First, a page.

Welcome to the Nieh Lab

Lab Members

pictureJames Nieh, Professor of Biological Sciences & Associate Dean of Biological Sciences

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James Nieh is interested in the evolution of communication in social bees and factors that influence honey bee health. He focuses on the proximate mechanisms involved in foraging, food alertment, and recruitment in the social bees (Bombini, Apini, and Meliponini). His goal is develop a greater understanding how such foraging systems work and what selective pressures have shaped the evolution of foraging communication. His second major focus is on the effects of pesticides and pathogens on honey bee behavior and health.

pictureAshley Kim, PhD Candidate
2020 to current

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Ashley is interested in how honey bee can adapt to changing daily food availability and is focusing on the shaking signal, a signal that may regulate daily colony activity.

pictureKevin Kubo, BSMS candidate
2021 to current


Kevin is studying the efficacy of a light-based treatment for bees exposed to pesticides.

pictureAnngely Leeds, BSMS candidate
2021 to current


Anngely is studying heat and cold tolerance of feral and managed honey bees in Southern California.

pictureBrandon Mukogawa, BSMS candidate
2021 to current


Brandon is studying hygienic behavior in feral and managed honey bees in Southern California, focused on how feral colonies can thrive despite being given no treatments against a major parasite, Varroa destructor.

picturePaul Loduca, MS
2020 to current


Paul is studying how omega-3 fatty acids, essential nutrients for bees, can improve honey bee survival and olfactory learning, after bees are exposed to sublethal doses of pesticides. Paul earned his MS in the lab in December 2021.

Former Lab Members

pictureAmy Geffre, MS
2018 to current

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Amy studied honey bee viruses and the health of Africanized and managed honey bees.

pictureHeather C. Bell, Postdoctoral Fellow & Visiting Scholar
2014 to Present

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Heather Bell studied properties of dyadic social interactions in a variety of species during her PhD in Canada, and is now studying honey bee inhibitory communication to better understand how inhibitory signaling shapes colony dynamics.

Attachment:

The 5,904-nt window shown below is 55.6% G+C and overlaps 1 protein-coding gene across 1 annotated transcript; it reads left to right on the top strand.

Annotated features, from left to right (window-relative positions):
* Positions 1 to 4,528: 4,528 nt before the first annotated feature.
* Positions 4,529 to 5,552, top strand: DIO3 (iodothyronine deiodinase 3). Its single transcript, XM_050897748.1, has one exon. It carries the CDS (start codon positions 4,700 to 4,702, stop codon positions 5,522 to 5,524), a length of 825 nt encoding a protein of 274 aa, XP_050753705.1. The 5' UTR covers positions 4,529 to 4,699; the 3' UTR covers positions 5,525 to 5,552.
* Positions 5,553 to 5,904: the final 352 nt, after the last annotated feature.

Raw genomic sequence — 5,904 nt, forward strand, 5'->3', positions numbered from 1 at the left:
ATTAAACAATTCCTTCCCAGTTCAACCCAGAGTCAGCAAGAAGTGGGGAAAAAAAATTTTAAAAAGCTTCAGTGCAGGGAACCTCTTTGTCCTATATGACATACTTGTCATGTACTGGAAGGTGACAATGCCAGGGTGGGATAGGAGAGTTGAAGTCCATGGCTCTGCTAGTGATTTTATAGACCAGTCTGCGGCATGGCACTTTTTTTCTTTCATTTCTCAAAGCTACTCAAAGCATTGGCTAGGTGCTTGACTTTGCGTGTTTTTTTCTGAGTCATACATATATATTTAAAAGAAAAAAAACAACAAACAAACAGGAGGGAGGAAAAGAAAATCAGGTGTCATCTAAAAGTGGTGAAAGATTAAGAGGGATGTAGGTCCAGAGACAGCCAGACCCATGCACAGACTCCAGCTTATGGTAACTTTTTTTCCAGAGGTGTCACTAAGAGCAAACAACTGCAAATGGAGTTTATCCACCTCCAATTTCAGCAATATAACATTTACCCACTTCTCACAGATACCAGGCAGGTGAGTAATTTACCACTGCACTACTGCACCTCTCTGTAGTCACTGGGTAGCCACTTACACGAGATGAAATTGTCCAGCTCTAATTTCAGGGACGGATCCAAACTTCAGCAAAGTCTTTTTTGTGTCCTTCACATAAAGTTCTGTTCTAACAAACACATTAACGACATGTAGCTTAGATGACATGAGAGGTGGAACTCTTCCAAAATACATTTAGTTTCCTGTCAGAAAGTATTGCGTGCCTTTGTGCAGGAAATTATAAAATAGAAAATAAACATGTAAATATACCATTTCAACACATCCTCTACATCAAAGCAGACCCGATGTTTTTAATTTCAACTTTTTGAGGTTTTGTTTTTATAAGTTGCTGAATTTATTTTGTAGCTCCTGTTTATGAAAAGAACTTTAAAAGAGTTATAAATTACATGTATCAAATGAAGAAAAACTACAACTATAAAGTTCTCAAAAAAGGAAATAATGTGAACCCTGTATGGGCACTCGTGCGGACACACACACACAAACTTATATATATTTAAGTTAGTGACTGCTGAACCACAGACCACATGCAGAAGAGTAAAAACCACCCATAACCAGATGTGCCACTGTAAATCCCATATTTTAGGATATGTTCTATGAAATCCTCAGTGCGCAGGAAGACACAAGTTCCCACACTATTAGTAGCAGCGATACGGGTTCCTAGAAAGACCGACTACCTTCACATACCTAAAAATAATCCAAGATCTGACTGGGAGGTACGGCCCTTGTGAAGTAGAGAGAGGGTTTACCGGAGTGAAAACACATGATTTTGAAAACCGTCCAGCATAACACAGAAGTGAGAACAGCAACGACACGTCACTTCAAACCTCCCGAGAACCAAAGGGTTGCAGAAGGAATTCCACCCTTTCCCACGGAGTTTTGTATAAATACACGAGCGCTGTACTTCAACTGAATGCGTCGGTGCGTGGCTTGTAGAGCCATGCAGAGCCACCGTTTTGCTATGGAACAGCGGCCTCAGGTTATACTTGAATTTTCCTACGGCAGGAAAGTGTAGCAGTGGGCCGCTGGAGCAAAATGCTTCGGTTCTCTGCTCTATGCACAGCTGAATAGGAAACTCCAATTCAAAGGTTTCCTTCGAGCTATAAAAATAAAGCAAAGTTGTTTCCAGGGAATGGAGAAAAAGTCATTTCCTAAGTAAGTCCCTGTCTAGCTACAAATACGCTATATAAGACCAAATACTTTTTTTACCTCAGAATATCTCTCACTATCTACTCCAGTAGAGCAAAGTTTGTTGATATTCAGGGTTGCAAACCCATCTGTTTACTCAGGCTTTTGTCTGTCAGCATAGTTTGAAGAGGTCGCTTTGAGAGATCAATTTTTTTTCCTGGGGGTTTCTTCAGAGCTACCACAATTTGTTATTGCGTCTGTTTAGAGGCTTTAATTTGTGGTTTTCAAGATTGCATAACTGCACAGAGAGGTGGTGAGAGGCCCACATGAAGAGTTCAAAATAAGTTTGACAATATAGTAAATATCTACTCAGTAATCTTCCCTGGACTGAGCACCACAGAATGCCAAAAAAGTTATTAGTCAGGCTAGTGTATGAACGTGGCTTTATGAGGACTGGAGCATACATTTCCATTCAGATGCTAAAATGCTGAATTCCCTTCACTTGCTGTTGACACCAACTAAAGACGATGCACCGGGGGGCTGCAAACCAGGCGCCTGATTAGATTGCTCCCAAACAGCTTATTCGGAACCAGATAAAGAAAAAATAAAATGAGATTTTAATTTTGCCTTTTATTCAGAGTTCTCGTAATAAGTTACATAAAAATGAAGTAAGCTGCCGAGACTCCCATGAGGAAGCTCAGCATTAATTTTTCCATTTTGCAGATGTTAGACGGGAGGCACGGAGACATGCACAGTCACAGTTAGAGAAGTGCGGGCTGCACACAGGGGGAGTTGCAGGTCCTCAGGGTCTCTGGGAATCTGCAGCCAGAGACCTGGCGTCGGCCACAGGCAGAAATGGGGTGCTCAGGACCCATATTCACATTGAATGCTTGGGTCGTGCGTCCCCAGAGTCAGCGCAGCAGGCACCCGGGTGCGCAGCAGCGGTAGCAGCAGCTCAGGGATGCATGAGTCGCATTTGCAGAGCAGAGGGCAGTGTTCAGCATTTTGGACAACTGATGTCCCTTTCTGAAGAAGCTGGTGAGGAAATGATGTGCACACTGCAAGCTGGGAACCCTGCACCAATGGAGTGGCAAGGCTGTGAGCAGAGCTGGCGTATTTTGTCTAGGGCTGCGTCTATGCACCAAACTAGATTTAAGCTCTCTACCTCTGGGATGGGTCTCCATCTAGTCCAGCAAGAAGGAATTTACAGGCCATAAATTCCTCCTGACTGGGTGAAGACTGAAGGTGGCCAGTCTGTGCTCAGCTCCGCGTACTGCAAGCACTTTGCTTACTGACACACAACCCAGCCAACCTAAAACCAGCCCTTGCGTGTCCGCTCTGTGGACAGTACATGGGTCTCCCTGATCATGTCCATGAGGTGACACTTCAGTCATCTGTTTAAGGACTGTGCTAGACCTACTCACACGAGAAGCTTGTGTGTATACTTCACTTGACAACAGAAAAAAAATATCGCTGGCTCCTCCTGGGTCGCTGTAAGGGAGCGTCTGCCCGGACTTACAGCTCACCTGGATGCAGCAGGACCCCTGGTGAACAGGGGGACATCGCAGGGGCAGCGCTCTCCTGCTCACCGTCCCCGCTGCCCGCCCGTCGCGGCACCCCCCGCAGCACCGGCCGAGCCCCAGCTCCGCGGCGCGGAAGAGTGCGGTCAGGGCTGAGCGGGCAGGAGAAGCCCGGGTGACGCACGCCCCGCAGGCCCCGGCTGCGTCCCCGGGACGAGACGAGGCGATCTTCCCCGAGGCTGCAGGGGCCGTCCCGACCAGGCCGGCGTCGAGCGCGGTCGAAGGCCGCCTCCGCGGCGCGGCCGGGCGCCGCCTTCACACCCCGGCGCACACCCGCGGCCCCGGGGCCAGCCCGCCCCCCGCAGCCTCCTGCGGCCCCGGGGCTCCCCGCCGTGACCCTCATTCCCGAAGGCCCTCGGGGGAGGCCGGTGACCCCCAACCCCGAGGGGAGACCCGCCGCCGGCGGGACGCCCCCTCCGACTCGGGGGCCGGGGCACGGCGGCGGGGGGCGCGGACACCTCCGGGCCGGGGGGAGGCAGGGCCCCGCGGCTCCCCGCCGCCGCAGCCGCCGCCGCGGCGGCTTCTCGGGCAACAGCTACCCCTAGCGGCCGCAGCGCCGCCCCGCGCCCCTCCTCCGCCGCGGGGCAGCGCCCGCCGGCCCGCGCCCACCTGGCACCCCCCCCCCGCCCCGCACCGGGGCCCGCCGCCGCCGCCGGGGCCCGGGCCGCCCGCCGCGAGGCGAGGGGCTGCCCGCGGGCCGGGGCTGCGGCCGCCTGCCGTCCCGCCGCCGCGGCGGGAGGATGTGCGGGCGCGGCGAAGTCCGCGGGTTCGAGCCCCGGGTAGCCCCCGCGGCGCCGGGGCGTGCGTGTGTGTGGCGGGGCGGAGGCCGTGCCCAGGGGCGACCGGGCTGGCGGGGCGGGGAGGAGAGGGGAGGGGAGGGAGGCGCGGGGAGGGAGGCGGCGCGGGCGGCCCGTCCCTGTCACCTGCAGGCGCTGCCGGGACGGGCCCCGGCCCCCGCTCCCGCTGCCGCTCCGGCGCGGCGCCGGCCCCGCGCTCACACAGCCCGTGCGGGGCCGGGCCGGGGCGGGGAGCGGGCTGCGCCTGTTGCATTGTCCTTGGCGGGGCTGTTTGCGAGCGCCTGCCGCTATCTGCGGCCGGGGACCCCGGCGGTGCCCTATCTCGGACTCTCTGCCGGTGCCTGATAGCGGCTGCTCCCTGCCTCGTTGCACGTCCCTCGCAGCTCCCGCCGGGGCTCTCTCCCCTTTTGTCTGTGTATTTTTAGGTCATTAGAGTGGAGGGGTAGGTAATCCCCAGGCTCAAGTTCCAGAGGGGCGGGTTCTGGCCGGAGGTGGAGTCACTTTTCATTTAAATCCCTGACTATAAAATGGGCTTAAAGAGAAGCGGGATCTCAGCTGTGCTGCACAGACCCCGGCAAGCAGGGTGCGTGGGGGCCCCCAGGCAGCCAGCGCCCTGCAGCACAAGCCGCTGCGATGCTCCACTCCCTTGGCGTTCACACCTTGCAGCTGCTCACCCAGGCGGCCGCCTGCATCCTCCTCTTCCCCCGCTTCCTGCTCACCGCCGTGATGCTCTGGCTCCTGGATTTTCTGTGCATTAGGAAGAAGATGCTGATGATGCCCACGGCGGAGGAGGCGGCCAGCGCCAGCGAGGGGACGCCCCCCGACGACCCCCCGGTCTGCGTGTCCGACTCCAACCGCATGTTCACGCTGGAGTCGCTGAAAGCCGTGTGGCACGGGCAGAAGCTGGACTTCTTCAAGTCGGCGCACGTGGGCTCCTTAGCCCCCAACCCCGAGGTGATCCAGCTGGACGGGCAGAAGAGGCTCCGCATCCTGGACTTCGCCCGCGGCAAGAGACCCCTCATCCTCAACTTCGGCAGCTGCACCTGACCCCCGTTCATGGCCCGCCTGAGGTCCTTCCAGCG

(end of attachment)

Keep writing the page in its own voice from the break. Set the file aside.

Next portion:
pictureSimone Tosi, Postdoctoral Fellow & Visiting Scholar
2016 to 2019


Simone is interested in the effects of multiple factors on bee health, focusing on the role of pesticides, nutrition, Nosema, and their interactions. He studyied how environmental stressors affect honey and solitary bee survival and behaviours, including flight, locomotion, phototaxis, thermoregulation, and energy levels. Dr. Tosi is currently a faculty member at the University of Turin.

pictureEdmund Lau, Master's Candidate
2018 to 2020


Edmund studied the effects of Nosema ceranae infection on the honey bee microbiome, focusing on the effects of colony background on bee mortality and infection levels.

pictureBahram Kheradmand, PhD Candidate
2014 to 2019

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Bahram studied how honey bees use landmarks and distance estimation to find food sources and how honey bees are capable of sophisticated sequence learning, a form of statistical learning.

pictureJoshua Ludicke, MS
2018 to 2019


Joshua studied honey bee visual learning.

pictureHarmen P. Hendriksma, Visiting Scholar
2016 to current


Harmen is interested in studying honey bee health, with emphases on nutrition and natural compounds that can enhance bee defenses against infection.

pictureAndrey Rubanov, MS Candidate


Andrey is studying the how immune priming provides protection against Nosema infection in adult bees and the effects of Nosema infection on the honey bee gut microbiome.

pictureLinda Tong, MS Candidate
2016 to 2017


Linda studied the effects of pesticides on honey bee flight ability.

pictureAlex Neskovic, Master's Candidate


Alex is studying ways to boost honey bee immunity against infections by the pathogen, Nosema ceranae.

pictureLindsay Goldasich, MS
2015 to 2016